Removing the fundamental with the notch filter showed that the seventh and higher harmonics were now dominant and couldn’t be tuned out. (Kindly ignore the pesky, residual even ones.) The seventh was at around -50dB, or 0.3%; after that, the higher, the lower. Figure 5 is a composite of traces: at the top is the original triangle and the resulting sine, with the distortion products—the harmonics—at 100 times their scale; below that, their FFT. This implies that the distortion limit is about 0.4-0.5% in total.

Figure 5 Results from Figure 4’s circuit. The top shows the original triangle and the resulting sine, with harmonics at 100 times their scale; the bottom shows their FFT.

And the output level from the diodes? Intuition (and the waveforms’ geometries) said that the sine’s amplitude should be 1/√2 of the triangle’s, but now it’s wrong: all measurements homed in on 0.666… Presumably the residual harmonics account for the difference, though the numbers look wrong. I expect that a mathematician familiar with the various series defining sines, and how those relate to Fourier analysis, would find the answer obvious.

A6 buffers and amplifies the newly generated sine wave. Note that we have added Th1—a standard 10k (at 25°C) thermistor—in the gain-defining network. While the amplitude variation with temperature was unimportant in practical use, it seemed only right to compensate for it. According to LTspice, this network will give the gain we need to raise the sine wave’s amplitude to ~2.2V pk-pk, or 0dBu, from 0 to 50°C. (And that’s the only bit of simulation used here. I hope their diode models are good.) Distortion still varies with temperature. Although D6 and D7/8 are matched in isolation, their drive currents are different, so their functioning VFs neither match nor quite track with temperature. Perhaps mixing another NTC thermistor in with R7 would cure this…

Care needs to be taken to minimize second-harmonic distortion, or waveform asymmetry. Power rails must be well-matched or second-order effects creep in, though apart from the AGC, the circuit is symmetrical and inherently well-balanced. The diodes must be carefully matched in pairs for forward voltage. (Taping a strip of ~50 1N4148s to a sheet of paper, measuring and annotating each one, and then selecting pairs, worked well, for this and other projects.) Surprisingly, dual diodes, or those that I have checked, don’t match internally very well. Offsets within the op-amps cause slight asymmetry. I trimmed most of it out by connecting a 100k pot across the supplies with a 10M resistor from its slider to the junction of R3 and LDR1 (not shown): crude, but effective, if a little sensitive to supply variations.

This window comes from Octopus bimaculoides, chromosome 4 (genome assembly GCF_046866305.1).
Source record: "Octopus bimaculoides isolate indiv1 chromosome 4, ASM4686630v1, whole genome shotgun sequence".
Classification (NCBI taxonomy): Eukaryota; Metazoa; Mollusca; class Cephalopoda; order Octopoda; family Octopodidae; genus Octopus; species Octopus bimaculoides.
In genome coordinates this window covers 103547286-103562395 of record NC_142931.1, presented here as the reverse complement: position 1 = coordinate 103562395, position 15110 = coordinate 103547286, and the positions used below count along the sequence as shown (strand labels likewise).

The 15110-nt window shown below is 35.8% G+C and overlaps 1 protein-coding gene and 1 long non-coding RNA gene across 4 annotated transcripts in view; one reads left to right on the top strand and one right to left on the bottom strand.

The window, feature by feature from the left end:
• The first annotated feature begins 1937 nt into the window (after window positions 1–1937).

The harmonic content still rises with frequency, though much less than before, but in the real world, if the 3rd and the 5th are significantly lower than the 7th harmonic, we’re doing well. Above 3kHz, distortion starts to rise, but the harmonics are gradually being pushed beyond the notional top of the audio band at 20kHz. I estimate that ~1% THD (-40dB) is reached by ~8kHz, and ~3% (-30dB) by 20kHz. This circuit can run at way beyond 100kHz, but can’t then be recommended for waveform purity! (By about 25kHz, the tri-wave has turned into a pretty good sine, anyway.)

Calibration of a tuning scale at low frequencies will not be matched on higher ranges because of A1’s performance: the inherent delays affect the tuning law as well as the tri-wave’s amplitude. On my original build, I used a spare section of the range selector switch to vary RTb—the extra end resistance—which helped keep the ends of the scale within 5%.

Conclusion and discussion

Our quest is now at and end, and we have discovered several curious and useful things on the way. We have a novel oscillator which is inherently ideal for squashy sine wave generation, and we can precisely match other sources to that process. We have a better understanding of the limits to what is possible but have found some nice ways of optimizing the practical results. And there are still many unanswered questions, with much food for thought about the underlying math!

Our empirical conclusion: for optimum performance, the applied tri-wave must have exactly the amplitude that matches the VF the squashing diodes would have, if they were being driven in the same way as the reference for that tri-wave.

But the gold at the end of our rainbow is at best an alloy: our squashed triangle can never be a pure sine, for even when we have tamed the lowest harmonics, there will always be the small, sharp teeth of the upper ones to snap at us. By the time we have fixed all the other problems, we might as well have used all those devices in a “proper” sine-wave generator, using a two-integrator/bi-quad loop oscillator or even a Wien bridge, capable of much lower distortion and generally cleaner performance.

For a simple, reliable sine wave generator, good for level-checking and lining up if rubbish for distortion checking, this solution has proved excellent, while optimizing it was most instructive.

—Nick Cornford built his first crystal set at 10, and since then has designed professional audio equipment, many datacomm products, and technical security kit. He has at last retired. Mostly. Sort of.